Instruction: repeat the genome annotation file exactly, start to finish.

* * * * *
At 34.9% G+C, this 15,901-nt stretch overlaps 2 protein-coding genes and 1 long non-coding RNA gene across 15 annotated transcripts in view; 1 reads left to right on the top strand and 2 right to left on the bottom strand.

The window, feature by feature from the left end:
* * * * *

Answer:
At 34.9% G+C, this 15,901-nt stretch overlaps 2 protein-coding genes and 1 long non-coding RNA gene across 15 annotated transcripts in view; 1 reads left to right on the top strand and 2 right to left on the bottom strand.

The window, feature by feature from the left end: